Jane Corry is the author of My Husband’s Wife and Blood Sisters. Her latest novel, The Dead Ex, was published by Penguin on 28 June 2018.
Jane has written about the inspiration behind her writing.
There’s only one thing which inspires my writing. It’s very simple but also vital. And that’s Life.
I’ve given it a capital ‘L’ because it’s fundamental to all of us. Yet for writers – at least for me – it directs my story.
The Dead Ex, for instance, was inspired by a very specific moment. I’m a native Londoner but have developed a passion for swimming in the sea (all the year round) since moving to the coast some years ago. Two years ago, I nearly drowned so now I go with an artist friend for safety. One day last year, she turned up on a flashy orange bike. ‘Is that new?’ I asked. ‘No,’ she replied. ‘It belonged to the dead ex.’
My friend’s former husband had passed away a few years earlier and my friend had been tasked with sorting out his possessions. The bike was one of them. Naturally I sympathised with her. But it also made me think. Just because you get divorced, doesn’t mean you stop caring for someone – especially if they’re the father of your children. You are tied by those bonds for ever. Yet at the same time, you might not like that person very much. So how would a heroine react if her unfaithful ex-husband went missing? And so Vicki was born.
Then I used the magic question ‘what if?’ to take that scenario one step further. What if my heroine is accused of his murder? A few years ago, I was writer in residence of a high security male prison for two days a week over three years. I now give talks to prisons and am a judge for a national prison award scheme. So I decided to give Vicki a criminal past. I also made her into an epileptic because this struck a member of my family out of the blue not long ago. I learned that one in 108 people can have a seizure at any time in their lives and that made me think….
I’ve always been interested in telling a story from two points of view with each character telling her story in alternative viewpoints. I was inspired to make my second heroine here into a child because little ones can be quite manipulative. They can also be very vulnerable. What if I had a small girl who had been taught by her drug dealer mother to lie and cheat? And that’s how Scarlet came about.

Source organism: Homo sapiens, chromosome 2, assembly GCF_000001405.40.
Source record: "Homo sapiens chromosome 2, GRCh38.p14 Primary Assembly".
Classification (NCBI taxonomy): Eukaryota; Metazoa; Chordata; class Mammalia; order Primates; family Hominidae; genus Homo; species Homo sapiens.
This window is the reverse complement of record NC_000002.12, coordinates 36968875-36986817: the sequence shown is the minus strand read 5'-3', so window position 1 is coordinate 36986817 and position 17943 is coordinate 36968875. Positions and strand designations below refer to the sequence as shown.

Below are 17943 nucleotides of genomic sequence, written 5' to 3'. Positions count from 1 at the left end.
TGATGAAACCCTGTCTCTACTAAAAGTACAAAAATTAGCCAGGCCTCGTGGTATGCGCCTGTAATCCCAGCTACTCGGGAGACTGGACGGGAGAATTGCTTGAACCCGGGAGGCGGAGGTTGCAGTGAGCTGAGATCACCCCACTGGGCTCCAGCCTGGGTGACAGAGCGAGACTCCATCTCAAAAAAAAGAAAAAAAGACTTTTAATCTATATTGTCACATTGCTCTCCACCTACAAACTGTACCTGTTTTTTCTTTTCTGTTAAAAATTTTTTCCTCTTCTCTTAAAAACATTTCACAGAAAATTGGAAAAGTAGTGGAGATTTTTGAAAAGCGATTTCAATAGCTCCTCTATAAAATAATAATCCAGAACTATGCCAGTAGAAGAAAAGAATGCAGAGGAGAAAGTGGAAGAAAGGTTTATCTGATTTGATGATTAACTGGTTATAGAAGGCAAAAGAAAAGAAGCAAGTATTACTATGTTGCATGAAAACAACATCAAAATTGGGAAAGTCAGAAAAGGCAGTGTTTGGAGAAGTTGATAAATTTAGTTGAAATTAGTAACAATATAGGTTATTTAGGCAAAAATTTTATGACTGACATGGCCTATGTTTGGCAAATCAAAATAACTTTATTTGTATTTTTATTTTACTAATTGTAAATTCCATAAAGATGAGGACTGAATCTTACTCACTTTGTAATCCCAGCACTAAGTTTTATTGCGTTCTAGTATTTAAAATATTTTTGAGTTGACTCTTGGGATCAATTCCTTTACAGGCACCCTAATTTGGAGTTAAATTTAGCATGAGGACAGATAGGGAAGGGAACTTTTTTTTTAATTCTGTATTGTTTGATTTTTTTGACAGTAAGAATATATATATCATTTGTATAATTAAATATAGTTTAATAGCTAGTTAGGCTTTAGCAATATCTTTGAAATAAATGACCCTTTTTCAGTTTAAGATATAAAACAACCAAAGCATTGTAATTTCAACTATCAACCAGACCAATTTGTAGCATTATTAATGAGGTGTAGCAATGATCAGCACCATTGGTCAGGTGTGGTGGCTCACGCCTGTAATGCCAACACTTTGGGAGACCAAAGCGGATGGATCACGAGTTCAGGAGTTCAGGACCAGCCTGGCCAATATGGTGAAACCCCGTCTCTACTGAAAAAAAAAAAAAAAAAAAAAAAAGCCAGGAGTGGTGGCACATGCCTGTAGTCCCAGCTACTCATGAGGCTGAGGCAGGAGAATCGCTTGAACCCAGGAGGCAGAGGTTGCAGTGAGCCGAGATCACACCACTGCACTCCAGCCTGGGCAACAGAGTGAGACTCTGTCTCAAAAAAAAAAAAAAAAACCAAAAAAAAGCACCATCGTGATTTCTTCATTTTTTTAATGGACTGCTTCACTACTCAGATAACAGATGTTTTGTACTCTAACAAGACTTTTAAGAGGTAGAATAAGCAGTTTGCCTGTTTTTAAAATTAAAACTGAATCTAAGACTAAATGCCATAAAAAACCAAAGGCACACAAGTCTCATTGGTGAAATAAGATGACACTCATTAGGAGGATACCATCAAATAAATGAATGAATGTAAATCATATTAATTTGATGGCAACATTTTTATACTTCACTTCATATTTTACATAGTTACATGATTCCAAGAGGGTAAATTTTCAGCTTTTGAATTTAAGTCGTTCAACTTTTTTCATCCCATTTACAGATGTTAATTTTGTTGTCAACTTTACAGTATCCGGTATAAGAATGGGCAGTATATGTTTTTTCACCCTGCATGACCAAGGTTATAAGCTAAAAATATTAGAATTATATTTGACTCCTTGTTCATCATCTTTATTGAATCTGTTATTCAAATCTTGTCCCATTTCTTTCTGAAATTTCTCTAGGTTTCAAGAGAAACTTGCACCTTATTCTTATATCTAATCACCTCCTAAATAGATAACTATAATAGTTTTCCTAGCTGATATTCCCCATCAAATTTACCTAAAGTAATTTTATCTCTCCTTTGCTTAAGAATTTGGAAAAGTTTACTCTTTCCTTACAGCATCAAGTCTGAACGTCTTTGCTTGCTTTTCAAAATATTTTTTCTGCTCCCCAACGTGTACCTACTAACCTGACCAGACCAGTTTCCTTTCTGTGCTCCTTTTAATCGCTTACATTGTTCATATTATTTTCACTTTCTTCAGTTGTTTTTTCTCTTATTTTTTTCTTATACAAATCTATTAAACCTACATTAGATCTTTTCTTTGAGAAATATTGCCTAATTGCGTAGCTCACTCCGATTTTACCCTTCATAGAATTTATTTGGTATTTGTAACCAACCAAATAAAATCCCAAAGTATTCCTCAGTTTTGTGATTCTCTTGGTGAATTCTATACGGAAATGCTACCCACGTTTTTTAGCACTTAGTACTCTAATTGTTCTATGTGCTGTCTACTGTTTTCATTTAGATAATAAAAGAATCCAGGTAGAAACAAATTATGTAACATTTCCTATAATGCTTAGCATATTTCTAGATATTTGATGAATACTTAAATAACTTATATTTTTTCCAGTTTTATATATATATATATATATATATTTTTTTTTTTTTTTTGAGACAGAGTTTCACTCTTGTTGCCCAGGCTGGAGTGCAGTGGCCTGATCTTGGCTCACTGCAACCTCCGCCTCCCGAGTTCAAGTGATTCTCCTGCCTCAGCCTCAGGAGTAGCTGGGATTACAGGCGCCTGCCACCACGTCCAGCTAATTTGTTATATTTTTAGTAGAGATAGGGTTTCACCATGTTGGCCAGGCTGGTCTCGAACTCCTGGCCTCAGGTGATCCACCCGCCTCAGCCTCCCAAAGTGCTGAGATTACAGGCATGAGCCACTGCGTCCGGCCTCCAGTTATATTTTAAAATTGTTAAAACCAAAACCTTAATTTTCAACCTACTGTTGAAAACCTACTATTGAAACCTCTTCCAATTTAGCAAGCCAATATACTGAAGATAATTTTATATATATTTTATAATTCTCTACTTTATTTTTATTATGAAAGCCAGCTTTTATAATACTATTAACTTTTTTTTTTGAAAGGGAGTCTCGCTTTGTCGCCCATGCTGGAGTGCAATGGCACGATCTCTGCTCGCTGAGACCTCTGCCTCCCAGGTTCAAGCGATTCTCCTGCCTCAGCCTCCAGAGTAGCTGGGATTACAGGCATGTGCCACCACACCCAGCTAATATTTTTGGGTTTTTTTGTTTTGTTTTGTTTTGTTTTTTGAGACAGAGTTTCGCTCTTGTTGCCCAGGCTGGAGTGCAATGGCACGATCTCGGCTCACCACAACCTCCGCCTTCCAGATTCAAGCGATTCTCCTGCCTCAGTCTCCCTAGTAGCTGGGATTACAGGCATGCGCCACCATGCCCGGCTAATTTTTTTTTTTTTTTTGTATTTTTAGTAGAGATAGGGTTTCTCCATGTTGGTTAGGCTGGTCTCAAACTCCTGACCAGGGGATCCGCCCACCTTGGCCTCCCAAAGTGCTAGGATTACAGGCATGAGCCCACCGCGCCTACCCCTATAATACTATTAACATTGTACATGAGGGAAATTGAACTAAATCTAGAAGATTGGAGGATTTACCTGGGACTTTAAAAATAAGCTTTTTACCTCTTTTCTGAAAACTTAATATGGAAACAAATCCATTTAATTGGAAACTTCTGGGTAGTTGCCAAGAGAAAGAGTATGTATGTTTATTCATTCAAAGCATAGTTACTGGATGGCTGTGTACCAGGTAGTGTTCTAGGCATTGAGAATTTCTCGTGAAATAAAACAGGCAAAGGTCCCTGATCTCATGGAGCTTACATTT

My inspiration for weaving two stories together probably came from my journalist background. Before I became a novelist, I had a long career in women’s magazines and two national newspapers. I was used to interviewing people from all kinds of different backgrounds. This prompted me to take the ‘recipe’ of having two heroines who, on the face of it, seem like chalk and cheese and don’t know each other. Then I take them to a point in the story where the reader finally finds out how they are connected.
I can’t tell you any more or I might give away the plot for my new book! But it’s only because of my swim in the sea that day, that The Dead Ex was born.
About the book
HE CHEATED. HE LIED. HE DIED.
Vicki’s husband David once promised to love her in sickness and in health. But after a brutal attack left her suffering with epilepsy, he ran away with his mistress.
So when Vicki gets a call one day to say that he’s missing, her first thought is ‘good riddance’. But then the police find evidence suggesting that David is dead. And they think Vicki had something to do with it.
What really happened on the night of David’s disappearance?
And how can Vicki prove her innocence, when she’s not even sure of it herself?
Read more on the Penguin website.
About the author
Jane Corry is a former magazine journalist who spent three years working as the writer-in-residence of a high security prison for men. She had never been inside a jail before and this often hair-raising experience helped inspire her Sunday Times bestselling psychological thrillers, Blood Sisters and My Husband’s Wife.
Jane is a regular life story judge for the Koestler Awards given to prisoners for art and writing. Until recently, Jane was a tutor in creative writing at Oxford University, and she now runs writing workshops in her local area of Devon and speaks at literary festivals all over the world. She has three grown up children and writes the ‘Diary of a First-Time Grandmother’ column for the Daily Telegraph.